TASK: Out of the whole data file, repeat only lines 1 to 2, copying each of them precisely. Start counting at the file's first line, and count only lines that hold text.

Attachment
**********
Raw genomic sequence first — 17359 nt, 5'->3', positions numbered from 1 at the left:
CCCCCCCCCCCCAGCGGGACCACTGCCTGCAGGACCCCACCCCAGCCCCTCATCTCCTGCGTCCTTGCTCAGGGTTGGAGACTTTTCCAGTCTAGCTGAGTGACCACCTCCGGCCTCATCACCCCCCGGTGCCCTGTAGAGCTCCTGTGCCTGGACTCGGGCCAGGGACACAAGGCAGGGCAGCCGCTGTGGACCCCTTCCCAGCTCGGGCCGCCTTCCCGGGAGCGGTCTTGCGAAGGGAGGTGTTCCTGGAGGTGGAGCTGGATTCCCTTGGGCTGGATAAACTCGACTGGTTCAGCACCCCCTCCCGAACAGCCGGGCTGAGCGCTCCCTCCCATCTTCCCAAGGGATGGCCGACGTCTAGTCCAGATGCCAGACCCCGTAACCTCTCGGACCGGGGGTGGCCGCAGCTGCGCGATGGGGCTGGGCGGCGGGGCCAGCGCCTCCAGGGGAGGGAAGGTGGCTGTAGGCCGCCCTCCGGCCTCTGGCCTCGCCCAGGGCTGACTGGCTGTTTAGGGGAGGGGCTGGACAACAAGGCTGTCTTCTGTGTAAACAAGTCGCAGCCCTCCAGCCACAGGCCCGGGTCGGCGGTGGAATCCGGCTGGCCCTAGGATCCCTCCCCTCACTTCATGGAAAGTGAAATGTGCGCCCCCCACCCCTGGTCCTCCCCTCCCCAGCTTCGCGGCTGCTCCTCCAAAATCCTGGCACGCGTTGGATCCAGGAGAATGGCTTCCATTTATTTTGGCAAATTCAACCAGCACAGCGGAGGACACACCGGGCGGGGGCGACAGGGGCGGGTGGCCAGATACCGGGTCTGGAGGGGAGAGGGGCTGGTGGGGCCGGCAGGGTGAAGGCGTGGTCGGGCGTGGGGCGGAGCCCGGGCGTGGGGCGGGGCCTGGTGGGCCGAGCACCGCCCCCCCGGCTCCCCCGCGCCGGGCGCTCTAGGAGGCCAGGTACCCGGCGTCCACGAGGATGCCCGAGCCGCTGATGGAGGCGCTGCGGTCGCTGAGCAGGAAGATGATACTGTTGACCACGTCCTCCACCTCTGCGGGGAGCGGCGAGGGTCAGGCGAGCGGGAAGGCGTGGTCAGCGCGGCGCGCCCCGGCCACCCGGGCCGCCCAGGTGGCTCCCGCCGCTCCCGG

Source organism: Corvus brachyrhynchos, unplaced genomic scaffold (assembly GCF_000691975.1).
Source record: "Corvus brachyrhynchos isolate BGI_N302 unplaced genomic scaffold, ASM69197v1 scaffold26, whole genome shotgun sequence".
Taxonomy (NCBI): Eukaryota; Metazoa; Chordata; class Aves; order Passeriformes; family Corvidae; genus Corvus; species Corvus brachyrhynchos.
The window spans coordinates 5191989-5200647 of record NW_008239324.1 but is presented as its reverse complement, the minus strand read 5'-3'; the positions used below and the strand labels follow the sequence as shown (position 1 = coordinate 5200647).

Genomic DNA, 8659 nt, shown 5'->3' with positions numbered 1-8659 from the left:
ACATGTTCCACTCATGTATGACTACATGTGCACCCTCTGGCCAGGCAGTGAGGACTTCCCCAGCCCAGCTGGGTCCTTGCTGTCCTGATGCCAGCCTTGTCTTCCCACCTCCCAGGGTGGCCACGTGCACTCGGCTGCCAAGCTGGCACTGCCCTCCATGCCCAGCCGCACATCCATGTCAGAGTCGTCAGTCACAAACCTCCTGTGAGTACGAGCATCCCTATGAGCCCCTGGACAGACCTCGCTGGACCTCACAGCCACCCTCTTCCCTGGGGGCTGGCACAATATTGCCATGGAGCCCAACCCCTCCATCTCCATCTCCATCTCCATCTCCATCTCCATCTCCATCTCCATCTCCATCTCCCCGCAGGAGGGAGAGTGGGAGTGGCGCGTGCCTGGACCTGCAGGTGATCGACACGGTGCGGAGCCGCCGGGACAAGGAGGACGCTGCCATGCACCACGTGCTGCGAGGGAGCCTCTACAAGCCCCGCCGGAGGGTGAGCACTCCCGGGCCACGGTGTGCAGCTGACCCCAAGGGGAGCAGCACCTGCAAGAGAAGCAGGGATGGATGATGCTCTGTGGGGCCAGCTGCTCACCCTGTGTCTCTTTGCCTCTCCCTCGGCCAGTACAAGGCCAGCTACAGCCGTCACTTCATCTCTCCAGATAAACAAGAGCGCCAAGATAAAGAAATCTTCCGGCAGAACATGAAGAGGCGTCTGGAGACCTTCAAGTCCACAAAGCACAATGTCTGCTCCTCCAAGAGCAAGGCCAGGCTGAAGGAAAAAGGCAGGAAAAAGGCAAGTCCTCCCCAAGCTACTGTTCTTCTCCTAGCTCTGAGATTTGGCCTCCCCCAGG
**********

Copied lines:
Raw genomic sequence first — 17359 nt, 5'->3', positions numbered from 1 at the left:
CCCCCCCCCCCCAGCGGGACCACTGCCTGCAGGACCCCACCCCAGCCCCTCATCTCCTGCGTCCTTGCTCAGGGTTGGAGACTTTTCCAGTCTAGCTGAGTGACCACCTCCGGCCTCATCACCCCCCGGTGCCCTGTAGAGCTCCTGTGCCTGGACTCGGGCCAGGGACACAAGGCAGGGCAGCCGCTGTGGACCCCTTCCCAGCTCGGGCCGCCTTCCCGGGAGCGGTCTTGCGAAGGGAGGTGTTCCTGGAGGTGGAGCTGGATTCCCTTGGGCTGGATAAACTCGACTGGTTCAGCACCCCCTCCCGAACAGCCGGGCTGAGCGCTCCCTCCCATCTTCCCAAGGGATGGCCGACGTCTAGTCCAGATGCCAGACCCCGTAACCTCTCGGACCGGGGGTGGCCGCAGCTGCGCGATGGGGCTGGGCGGCGGGGCCAGCGCCTCCAGGGGAGGGAAGGTGGCTGTAGGCCGCCCTCCGGCCTCTGGCCTCGCCCAGGGCTGACTGGCTGTTTAGGGGAGGGGCTGGACAACAAGGCTGTCTTCTGTGTAAACAAGTCGCAGCCCTCCAGCCACAGGCCCGGGTCGGCGGTGGAATCCGGCTGGCCCTAGGATCCCTCCCCTCACTTCATGGAAAGTGAAATGTGCGCCCCCCACCCCTGGTCCTCCCCTCCCCAGCTTCGCGGCTGCTCCTCCAAAATCCTGGCACGCGTTGGATCCAGGAGAATGGCTTCCATTTATTTTGGCAAATTCAACCAGCACAGCGGAGGACACACCGGGCGGGGGCGACAGGGGCGGGTGGCCAGATACCGGGTCTGGAGGGGAGAGGGGCTGGTGGGGCCGGCAGGGTGAAGGCGTGGTCGGGCGTGGGGCGGAGCCCGGGCGTGGGGCGGGGCCTGGTGGGCCGAGCACCGCCCCCCCGGCTCCCCCGCGCCGGGCGCTCTAGGAGGCCAGGTACCCGGCGTCCACGAGGATGCCCGAGCCGCTGATGGAGGCGCTGCGGTCGCTGAGCAGGAAGATGATACTGTTGACCACGTCCTCCACCTCTGCGGGGAGCGGCGAGGGTCAGGCGAGCGGGAAGGCGTGGTCAGCGCGGCGCGCCCCGGCCACCCGGGCCGCCCAGGTGGCTCCCGCCGCTCCCGG